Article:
A quarter of Britain’s native mammal species, including red squirrels, wildcats and beavers, are at risk of extinction, according to a new assessment.
The first official Red List for British Mammals, which meets international criteria used to assess threats to wildlife such as elephants and tigers, shows that 11 of our 47 native mammals are at risk of extinction.
They are in a precarious state for a range of reasons, from historical persecution to the use of chemicals, development, a loss of habitat and the introduction of non-native species.
Wildcats, with fewer than 20 in the wild in Scotland, and greater mouse-eared bats, with just one known individual, are at the highest risk of going extinct and are classed as critically endangered. ­Beavers, which have been reintroduced in recent years after being hunted to 
extinction by the 1600s, are endangered in Britain, as are red squirrels, water voles and grey long-eared bats.
Hedgehogs and hazel dormice are among those classed as vulnerable to extinction.
A further five species, including mountain hares and harvest mice, are considered to be “near threatened” as they could become at risk in the near future.
The European wolf, which vanished from Britain in the 17th century, is classed as extinct in the assessment, which looks back as far as the year 1500, but lynx and bear are not included as they became extinct here before that time.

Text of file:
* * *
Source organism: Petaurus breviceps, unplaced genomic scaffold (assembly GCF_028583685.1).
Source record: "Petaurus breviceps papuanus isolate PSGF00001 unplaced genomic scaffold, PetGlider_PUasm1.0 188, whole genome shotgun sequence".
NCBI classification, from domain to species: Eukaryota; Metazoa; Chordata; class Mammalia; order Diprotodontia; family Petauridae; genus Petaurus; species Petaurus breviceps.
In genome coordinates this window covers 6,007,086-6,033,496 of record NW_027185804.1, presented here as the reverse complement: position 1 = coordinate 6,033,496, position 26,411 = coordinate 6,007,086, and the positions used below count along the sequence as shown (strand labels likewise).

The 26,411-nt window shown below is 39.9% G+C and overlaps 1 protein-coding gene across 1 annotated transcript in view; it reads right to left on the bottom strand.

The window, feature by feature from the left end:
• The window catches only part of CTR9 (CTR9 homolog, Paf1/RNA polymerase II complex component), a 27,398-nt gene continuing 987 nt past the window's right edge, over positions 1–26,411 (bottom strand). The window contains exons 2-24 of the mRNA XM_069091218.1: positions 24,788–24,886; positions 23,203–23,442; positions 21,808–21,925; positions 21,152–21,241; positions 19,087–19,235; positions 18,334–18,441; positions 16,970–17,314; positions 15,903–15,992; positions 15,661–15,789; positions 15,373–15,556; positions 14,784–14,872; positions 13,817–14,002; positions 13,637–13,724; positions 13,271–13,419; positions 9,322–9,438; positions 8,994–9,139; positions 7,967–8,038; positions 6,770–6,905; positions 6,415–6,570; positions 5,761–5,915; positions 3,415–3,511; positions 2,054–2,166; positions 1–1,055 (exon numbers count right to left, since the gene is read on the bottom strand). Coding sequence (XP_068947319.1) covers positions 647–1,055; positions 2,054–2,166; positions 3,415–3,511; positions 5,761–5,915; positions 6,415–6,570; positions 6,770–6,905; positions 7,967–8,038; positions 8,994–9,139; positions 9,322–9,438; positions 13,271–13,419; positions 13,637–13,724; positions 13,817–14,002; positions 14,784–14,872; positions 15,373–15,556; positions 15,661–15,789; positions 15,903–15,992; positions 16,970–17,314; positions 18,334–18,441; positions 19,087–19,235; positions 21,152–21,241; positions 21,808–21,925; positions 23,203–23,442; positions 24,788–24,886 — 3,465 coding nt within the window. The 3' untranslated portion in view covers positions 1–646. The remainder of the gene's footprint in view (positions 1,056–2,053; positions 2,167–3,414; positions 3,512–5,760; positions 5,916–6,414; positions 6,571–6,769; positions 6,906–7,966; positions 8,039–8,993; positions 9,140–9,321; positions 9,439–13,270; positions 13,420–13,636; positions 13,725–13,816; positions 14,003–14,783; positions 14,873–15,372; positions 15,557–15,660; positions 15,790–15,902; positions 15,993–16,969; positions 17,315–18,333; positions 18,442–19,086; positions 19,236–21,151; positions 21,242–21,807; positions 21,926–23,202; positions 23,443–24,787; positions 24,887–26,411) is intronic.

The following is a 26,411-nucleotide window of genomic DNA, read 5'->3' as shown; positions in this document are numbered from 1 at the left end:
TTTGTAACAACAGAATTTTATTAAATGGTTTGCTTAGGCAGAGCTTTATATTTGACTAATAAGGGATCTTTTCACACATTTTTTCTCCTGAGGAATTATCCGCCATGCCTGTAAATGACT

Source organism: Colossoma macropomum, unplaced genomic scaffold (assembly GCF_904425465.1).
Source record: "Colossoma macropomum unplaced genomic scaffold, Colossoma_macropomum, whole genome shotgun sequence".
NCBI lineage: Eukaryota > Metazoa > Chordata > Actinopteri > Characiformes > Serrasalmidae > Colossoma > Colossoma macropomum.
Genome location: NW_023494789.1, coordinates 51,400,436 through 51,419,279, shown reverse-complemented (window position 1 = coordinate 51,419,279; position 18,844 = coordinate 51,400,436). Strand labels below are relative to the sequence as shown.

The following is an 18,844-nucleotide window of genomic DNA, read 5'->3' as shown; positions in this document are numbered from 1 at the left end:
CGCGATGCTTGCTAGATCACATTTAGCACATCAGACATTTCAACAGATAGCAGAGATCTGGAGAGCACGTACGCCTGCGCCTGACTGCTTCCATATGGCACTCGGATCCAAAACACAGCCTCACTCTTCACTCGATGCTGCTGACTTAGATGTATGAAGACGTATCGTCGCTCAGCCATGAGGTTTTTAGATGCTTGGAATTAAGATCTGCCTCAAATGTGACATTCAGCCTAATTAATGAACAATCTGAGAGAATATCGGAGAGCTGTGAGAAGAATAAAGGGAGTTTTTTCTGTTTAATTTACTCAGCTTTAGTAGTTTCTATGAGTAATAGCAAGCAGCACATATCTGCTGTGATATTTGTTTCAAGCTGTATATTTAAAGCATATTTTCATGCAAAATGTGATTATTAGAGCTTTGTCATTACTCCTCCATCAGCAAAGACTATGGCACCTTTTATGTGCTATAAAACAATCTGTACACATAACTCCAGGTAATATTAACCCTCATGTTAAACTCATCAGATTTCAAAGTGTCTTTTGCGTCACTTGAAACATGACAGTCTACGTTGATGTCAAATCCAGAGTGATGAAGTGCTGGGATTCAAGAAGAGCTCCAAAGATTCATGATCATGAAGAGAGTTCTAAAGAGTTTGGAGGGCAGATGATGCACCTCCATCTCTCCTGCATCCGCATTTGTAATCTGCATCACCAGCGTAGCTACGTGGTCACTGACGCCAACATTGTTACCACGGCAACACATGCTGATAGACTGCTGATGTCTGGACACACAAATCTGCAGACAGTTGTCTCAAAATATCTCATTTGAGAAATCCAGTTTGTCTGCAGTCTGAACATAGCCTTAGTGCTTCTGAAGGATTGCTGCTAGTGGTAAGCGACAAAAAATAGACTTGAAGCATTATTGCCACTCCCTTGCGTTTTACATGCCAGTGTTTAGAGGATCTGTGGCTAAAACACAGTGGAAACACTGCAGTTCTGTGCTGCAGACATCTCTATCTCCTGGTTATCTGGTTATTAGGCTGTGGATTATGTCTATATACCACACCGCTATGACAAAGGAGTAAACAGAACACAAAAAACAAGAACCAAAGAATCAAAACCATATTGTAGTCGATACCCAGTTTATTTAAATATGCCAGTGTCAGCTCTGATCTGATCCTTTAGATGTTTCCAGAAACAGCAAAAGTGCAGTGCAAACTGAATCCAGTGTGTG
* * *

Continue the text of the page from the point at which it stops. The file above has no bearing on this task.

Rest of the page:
For the first time the Red List has been formally accepted by the International Union for the Conservation of Nature (IUCN) on a regional basis.
This means the list meets the internationally agreed criteria for assessing threats to wildlife. It has been produced by the Mammal Society for government conservation agencies Scottish Natural Heritage (NatureScot), Natural England, Natural Resources Wales and the Joint Nature Conservation Committee.
Mammal Society chairwoman and professor at the University of Sussex, Fiona Mathews, who led the report, said it showed a need for a change of approach, with funding and action prioritised on generating results for mammals.
In areas ranging from the planning system to funding for habitat creation, there is a need for more sustained monitoring and intervention over the long term to make sure schemes deliver, she said.
People such as land owners and developers who protect wildlife should be rewarded, she urged, adding that it 
was not enough just to create small protected areas for mammals.
“It’s about right across the whole of the landscape, whether it’s urban areas, peri-urban areas or rural areas, we are making space so other animals can get the resources they need, so they have food and have shelter, because that’s the only realistic way forward,” Ms Mathews 
said.
She said there was a need to take action on species that were near threatened, such as harvest mice, which were vanishing because of the loss of long grassland on farms, the edges of fields and 
roadside verges. “Once an animal becomes endangered or cri­tically endangered, it’s really 
a scramble for time to put measures in place to rescue them, so we need to be taking a hard look at the species on the next level down so that it doesn’t become a crisis,” she warned.
She also highlighted particular concern for water voles, which she said had slipped off the radar despite continuing declines in numbers, while the hope for wildcats now lies in captive breeding and possible reintroductions.
Beavers are doing well in the “isolated places” where they have been reintroduced in the wild, but they are few and far between and could face persecution that could remove the species altogether again.
A survey by Saving Scotland’s Red Squirrels published in March said the animal’s population across Scotland remained stable last year, but the good work that had been done would need to continue

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